SOAS University of London

Department of Politics and International Studies

Politics of Mainland Southeast Asia

Module Code:
15PPOH067
Credits:
15
FHEQ Level:
7
Year of study:
Any
Taught in:
Term 1

This course introduces students to a selection of the literature on mainland South East Asia in order to familiarize them with the broad contours of political change in the region, academic debates explaining these and ways of thinking about current and future political trends. The course covers mainland South East Asia, including Burma, Cambodia, Thailand, and Vietnam. It covers the longue durée of political evolution and ruptures, with both comparative and country-specific topics. Class discussions focus on the readings and the issues they raise. It is recognized that students may want to concentrate on a selection of countries of special interest to them, but students are strictly expected to attend all lectures and to participate fully in all tutorial discussions.

The aim of this course is to provide students with a deep framework for the understanding of the trajectories of mainland Southeast Asian politics from colonial times to the present. This framework is comparative and rooted in political sociology. It is interdisciplinary in terms of its readings, drawing on historical, anthropological, economic and other materials in addition to works in politics. The course is expected to help students develop a capacity for comparative analysis and for evaluating arguments about the roles such factors as class, race, state-building, culture, economics, international impacts and religion on the political trajectories of the region as whole and individual countries. Through the lectures, seminar discussions, coursework and the examination, students will learn to think more rigorously and comparatively about Southeast Asia in particular and critically about central political dynamic within the region in general.

 

 

Objectives and learning outcomes of the module

On successful completion of this module a student will be able to:

  • Develop comparisons across complex cases of political and historical development
  • Apply theories in comparative politics to empirical cases in Southeast Asia
  • Understand the relationship between the conditions of colonial rule and the development of post-colonial states 

Workload

1 hour lecture per week

1 hour tutorial per week

Scope and syllabus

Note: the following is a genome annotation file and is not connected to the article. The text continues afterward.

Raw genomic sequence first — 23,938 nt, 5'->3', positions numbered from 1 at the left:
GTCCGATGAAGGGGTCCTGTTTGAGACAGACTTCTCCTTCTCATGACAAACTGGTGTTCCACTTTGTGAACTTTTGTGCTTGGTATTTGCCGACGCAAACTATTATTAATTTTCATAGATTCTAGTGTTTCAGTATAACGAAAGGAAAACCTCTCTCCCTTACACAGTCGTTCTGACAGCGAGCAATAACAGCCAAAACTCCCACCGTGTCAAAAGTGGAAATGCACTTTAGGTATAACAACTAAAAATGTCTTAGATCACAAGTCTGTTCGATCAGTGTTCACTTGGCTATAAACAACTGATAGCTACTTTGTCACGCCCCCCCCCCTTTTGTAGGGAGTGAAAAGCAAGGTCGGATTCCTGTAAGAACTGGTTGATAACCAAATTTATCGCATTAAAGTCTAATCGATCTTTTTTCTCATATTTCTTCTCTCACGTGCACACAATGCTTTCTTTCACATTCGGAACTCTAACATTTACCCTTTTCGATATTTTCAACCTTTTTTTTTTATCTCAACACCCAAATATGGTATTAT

1. Colonial Transformations And Resistance In Mainland SoutheastAsia
  2.  Reconsidering Mainland Nationalisms
  3.  Vietnam: Making A Revolution
  4.  Cambodia: The Khmer Rouge And Genocide
  5.  Burma: The Rise And Fall Of Barracks Socialism
  6.  Thailand: Bureaucratic Polity And Development
  7.  Vietnam: State Socialism, State Capitalism, Nationalism And Popular Discontents
  8.  A Democratic Cambodia After Democratic Kampuchea?
  9.  Burma/Myanmar: An Uncertain Transition
  10.  Thailand: Democracy, Crisis, Polarization And Reaction

Method of assessment

Assessment is 100% coursework.

 

Suggested reading

  • James C. Scott, The Moral Economy of the Peasant: Rebellion and Subsistence in Southeast Asia (New Haven: Yale University Press, 1976), pp. 56-90,193-240
  • David W.P. Elliott, The Vietnamese War: Revolution and Social Change in the Mekong Delta (Armonk: ME Sharpe, 2002), pp.16-40.
  •  Steve Heder, “Reassessing the Role of Senior Leaders and Local Officials in Democratic Kampuchea Crimes,” in Bringing the Khmer Rouge to Justice : Prosecuting Mass Violence Before the Cambodian Courts (Lewiston: E. Mellen Press, 2005), pp.1-37
  •  Robert H. Taylor, The State in Burma (London: Hurst, 1987), chapter 4
  •  Thak Chaloemtiarana, "Reflections on the Sarit Regime and the Process of Political Change in Thailand," Japanese Journal of Southeast Asian Studies (Vol. 16, No. 3: 1978), pp. 400-410
  •  Benedict J. Tria Kerkvliet, "An approach for analysing state-society relations in Vietnam." Sojourn: Journal of Social Issues in Southeast Asia (Vol. 33, supplement: 2018), pp. S156- S198
  •  Jonathan Sutton, "Hun Sen’s Consolidation of Personal Rule and the Closure of Political Space in Cambodia," Contemporary Southeast Asia (Vol. 40, No. 2: 2018), pp. 173-195
  •  Kunal Mukherjee, "Race relations, nationalism and the humanitarian Rohingya crisis in contemporary Myanmar," Asian Journal of Political Science (2019): pp. 1-17
  •  Eugénie Mérieau, "Thailand’s deep state, royal power and the constitutional court (1997–2015), "Journal of Contemporary Asia (Vol. 46, No. 3: 2016): 445-466    

Disclaimer

Important notice regarding changes to programmes and modules